Antibiotics are essential to treat disease and prevent suffering whilst safeguarding food safety. We must be cautious not to compromise our privilege and clinical freedom to prescribe these vital medicines where there is a clinical need, in the move towards the goal of sustainable levels of use. Disease is a major challenge, exacerbated by climate change causing the emergence and spread of new infections. Alternative disease prevention receives greater emphasis in herd health planning since the introduction of compulsory vet-led medicines reviews by Red Tractor in 2018. Since then, new guidelines have been rapidly and regularly rolled out. Are we looking at a future where farmers lose the privilege of keeping and administering medicines on farm? For many that alone is enough to trigger a drastic shift in attitude.
"Antibiotics are essential to treat disease and prevent suffering whilst safeguarding food safety. We must be cautious not to compromise our privilege and clinical freedom to prescribe these vital medicines where there is a clinical need, in the move towards the goal of sustainable levels of use."
Vets in knowledge transfer
As a clinician it feels frustrating when producers cannot see past their farm gates, but a perceived lack of transparency from industry bodies alienates the very people who need to act. Farmers have done a remarkable job cutting their use of critically important antibiotics, but they cannot be tasked with continuing to reduce their use without incentives and evidence-based strategies for doing so without compromising animal welfare. Our producers mustn’t be kept in the dark. Urgent conversations must be had and vets are key in knowledge transfer. In practice, making regulations relatable to farmers' individual businesses really resonates with them. Community is integral to the farming fraternity and a useful tool for encouraging these conversations to take place - I have heard and had incredibly engaging and encouraging exchanges in this setting. An urgent acknowledgement and acceptance of the facts is the first step, and only once we have achieved this can we instigate true and lasting change.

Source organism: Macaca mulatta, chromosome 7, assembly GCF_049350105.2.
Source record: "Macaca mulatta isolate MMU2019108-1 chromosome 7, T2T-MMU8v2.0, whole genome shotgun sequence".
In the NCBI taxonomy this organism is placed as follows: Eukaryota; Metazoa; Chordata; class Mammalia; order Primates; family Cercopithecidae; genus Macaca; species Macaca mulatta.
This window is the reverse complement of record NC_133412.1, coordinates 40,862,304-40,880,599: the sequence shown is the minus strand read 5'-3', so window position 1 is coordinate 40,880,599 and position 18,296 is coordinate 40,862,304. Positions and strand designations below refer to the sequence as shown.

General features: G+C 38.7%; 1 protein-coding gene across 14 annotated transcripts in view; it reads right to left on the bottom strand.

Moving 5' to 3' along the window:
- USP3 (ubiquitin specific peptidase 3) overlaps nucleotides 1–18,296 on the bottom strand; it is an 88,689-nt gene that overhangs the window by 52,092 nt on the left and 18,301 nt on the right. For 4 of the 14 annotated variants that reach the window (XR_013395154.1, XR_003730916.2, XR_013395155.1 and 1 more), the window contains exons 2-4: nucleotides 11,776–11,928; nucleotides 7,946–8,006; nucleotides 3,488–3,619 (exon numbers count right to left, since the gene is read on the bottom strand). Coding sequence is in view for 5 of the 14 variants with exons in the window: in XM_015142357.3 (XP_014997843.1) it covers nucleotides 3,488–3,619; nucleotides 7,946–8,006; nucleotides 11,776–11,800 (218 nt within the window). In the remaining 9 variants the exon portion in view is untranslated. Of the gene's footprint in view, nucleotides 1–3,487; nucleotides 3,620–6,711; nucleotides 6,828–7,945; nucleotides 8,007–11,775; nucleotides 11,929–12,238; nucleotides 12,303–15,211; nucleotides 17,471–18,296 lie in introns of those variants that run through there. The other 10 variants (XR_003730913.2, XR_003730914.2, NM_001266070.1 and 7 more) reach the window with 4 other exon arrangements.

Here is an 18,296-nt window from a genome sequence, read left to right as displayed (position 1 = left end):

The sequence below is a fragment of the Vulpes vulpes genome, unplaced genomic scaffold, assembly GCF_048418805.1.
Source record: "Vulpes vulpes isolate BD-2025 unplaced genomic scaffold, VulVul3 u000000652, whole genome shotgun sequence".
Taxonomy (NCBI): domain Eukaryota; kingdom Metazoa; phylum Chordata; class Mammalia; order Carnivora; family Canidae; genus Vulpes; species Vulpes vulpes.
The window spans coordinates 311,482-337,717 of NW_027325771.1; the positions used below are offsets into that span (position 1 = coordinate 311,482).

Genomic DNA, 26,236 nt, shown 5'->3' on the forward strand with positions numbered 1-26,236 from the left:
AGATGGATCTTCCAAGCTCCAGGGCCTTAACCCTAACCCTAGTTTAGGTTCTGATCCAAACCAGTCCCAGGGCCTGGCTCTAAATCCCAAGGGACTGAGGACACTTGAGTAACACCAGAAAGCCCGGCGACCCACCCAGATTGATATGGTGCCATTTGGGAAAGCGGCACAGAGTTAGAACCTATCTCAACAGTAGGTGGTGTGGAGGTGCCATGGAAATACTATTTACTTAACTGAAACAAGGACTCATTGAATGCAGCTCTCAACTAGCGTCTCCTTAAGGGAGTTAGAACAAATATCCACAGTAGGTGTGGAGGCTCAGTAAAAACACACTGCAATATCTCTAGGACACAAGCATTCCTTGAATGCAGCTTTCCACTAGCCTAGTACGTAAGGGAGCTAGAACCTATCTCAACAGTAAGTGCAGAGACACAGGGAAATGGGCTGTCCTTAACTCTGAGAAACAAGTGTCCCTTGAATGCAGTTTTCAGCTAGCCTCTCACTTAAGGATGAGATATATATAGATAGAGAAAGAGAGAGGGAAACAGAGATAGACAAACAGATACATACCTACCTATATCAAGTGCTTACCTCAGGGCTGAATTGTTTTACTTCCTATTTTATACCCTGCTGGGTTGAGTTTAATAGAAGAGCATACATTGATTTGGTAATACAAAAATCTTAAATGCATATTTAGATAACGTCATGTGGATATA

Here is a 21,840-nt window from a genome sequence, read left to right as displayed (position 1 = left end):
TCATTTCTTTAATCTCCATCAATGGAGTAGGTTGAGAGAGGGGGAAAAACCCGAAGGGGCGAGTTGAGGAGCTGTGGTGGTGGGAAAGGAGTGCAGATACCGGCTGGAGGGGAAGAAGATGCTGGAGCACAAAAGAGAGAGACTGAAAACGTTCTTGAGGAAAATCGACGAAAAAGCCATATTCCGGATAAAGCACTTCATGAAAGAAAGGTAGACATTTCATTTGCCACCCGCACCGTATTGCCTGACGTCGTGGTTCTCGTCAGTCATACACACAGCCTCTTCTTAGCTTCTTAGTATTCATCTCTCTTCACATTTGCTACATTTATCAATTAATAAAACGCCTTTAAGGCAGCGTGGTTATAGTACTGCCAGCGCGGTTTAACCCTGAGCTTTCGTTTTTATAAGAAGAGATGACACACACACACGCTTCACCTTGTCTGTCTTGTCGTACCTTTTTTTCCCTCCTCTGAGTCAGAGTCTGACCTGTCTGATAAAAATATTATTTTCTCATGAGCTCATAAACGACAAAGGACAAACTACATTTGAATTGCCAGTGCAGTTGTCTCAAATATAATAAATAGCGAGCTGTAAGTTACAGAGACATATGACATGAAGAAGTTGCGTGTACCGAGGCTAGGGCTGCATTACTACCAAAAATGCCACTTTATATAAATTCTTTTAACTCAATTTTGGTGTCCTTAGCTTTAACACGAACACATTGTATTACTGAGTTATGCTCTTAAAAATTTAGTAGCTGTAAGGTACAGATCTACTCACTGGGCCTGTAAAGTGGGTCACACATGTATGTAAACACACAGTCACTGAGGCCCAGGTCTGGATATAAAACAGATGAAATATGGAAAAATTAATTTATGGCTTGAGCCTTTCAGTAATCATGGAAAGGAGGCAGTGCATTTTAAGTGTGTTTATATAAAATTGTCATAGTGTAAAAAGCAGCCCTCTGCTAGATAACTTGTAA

RUMA (2019) RUMA Targets Task Force: Two Years On. (online) Available from: https://www.ruma.org.uk/wp-con... (Accessed 17 September 2020)
HM Government (2019) UK One Health Report: antibiotic use and antibiotic resistance in animals and humans. (online) Available from: https://www.gov.uk/government/... (Accessed 17 September 2020)
HM Government (2019) Contained and controlled: The UK’s 20-year vision for antimicrobial resistance, (online) Available from: https://assets.publishing.serv... (Accessed 17 September 2020)
Boeckel, Thomas & Pires, João & Silvester, Reshma & Zhao, Cheng & Song, Julia & Criscuolo, Nicola & Gilbert, Marius & Bonhoeffer, Sebastian & Laxminarayan, Ramanan. (2019). Global trends in antimicrobial resistance in animals in low- And middle-income countries. Science. 365. eaaw1944. 10.1126/science.aaw1944.